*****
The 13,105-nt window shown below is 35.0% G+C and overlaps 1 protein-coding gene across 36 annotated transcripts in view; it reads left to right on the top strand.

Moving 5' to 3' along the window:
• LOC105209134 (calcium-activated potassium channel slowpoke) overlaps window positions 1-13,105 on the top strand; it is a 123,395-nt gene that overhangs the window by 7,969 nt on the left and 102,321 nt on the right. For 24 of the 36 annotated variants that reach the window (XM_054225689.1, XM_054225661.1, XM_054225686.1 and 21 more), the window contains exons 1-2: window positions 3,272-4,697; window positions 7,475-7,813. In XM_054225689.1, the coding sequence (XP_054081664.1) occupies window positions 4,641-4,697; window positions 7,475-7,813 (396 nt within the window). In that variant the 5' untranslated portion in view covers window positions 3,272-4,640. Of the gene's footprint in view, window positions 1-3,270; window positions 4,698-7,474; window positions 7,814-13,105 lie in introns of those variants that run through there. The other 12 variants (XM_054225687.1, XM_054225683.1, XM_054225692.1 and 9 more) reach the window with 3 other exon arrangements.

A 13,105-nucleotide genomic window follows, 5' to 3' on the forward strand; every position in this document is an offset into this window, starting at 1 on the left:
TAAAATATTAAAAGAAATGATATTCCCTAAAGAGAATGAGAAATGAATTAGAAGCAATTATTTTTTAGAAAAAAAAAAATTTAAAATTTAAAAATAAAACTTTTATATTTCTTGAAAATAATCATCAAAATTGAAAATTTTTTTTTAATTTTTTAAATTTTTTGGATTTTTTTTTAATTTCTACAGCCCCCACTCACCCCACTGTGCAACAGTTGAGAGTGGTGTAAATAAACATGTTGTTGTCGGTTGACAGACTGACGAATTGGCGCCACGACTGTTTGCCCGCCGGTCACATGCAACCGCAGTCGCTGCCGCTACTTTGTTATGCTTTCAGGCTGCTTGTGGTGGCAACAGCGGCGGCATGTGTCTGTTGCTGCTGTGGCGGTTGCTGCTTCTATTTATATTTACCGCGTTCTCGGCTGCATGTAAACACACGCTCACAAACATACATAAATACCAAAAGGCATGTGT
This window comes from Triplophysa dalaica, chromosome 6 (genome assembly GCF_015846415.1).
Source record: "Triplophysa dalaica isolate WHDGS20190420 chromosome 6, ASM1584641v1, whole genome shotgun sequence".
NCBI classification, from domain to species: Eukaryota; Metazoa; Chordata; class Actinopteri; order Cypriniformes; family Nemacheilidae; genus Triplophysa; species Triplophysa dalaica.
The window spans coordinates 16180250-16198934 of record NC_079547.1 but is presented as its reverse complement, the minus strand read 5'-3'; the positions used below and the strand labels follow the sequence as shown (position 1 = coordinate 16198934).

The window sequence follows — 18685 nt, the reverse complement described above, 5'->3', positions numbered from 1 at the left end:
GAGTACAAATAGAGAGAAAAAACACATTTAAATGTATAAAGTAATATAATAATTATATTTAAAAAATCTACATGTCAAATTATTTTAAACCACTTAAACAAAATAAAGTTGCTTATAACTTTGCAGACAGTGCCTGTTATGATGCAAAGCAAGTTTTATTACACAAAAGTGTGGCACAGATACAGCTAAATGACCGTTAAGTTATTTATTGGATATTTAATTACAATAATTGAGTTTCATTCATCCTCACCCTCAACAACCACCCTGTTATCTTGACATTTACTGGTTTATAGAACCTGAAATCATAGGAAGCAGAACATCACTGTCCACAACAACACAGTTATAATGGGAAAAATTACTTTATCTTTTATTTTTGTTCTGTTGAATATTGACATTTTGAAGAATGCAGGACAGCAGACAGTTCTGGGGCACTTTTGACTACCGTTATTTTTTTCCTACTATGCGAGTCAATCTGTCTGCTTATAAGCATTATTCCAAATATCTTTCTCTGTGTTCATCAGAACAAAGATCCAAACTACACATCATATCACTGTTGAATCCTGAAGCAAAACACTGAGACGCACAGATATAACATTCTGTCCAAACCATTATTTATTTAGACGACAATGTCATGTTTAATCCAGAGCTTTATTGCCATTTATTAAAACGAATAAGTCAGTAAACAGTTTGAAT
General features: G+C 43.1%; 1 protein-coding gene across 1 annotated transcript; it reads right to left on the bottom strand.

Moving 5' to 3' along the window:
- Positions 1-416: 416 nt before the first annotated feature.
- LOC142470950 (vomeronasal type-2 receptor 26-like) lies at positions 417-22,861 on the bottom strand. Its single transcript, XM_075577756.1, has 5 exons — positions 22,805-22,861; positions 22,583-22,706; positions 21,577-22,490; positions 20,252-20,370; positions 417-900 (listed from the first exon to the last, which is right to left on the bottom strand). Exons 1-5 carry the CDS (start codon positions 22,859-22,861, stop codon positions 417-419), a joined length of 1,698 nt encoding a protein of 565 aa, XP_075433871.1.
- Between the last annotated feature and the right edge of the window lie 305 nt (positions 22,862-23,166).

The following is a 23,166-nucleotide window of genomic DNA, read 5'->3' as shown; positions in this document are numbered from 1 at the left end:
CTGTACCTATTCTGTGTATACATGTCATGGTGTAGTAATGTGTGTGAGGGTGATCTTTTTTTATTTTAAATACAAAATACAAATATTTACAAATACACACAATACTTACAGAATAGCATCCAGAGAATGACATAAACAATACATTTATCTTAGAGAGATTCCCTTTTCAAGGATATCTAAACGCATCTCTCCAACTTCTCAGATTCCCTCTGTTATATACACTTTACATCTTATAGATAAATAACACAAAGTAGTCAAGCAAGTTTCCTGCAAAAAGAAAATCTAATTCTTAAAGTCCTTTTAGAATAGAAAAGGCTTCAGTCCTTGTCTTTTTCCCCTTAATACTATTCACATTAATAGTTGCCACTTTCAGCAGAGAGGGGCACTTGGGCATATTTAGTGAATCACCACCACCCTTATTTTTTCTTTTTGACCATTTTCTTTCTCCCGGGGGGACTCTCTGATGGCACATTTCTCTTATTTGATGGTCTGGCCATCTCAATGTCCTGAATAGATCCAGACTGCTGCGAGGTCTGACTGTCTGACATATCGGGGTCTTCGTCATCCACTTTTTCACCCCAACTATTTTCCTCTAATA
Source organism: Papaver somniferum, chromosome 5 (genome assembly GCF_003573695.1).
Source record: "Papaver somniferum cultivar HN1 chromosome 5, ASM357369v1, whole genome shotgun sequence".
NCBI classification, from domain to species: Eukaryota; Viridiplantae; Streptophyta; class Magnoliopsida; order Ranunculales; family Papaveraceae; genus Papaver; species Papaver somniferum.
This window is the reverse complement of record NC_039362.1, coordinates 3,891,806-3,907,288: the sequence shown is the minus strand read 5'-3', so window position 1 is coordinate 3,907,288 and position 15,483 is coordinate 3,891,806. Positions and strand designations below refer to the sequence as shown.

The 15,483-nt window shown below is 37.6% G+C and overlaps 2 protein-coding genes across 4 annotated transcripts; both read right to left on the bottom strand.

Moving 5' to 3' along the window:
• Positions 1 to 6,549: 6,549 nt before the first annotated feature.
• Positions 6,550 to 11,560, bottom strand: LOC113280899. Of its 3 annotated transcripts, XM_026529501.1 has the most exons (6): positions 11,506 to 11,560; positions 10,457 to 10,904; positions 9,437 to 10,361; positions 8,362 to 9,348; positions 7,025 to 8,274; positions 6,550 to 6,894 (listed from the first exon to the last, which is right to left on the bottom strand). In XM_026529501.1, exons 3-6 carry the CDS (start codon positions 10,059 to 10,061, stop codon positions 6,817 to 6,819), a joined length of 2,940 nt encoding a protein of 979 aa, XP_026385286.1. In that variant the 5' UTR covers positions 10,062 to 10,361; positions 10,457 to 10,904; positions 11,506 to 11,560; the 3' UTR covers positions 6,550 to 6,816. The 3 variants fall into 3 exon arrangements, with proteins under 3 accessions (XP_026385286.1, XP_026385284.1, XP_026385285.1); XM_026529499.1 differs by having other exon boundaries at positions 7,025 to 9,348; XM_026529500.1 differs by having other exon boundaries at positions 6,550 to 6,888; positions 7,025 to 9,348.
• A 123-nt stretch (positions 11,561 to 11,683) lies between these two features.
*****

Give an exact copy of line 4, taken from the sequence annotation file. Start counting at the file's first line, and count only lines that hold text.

A 13,105-nucleotide genomic window follows, 5' to 3' on the forward strand; every position in this document is an offset into this window, starting at 1 on the left: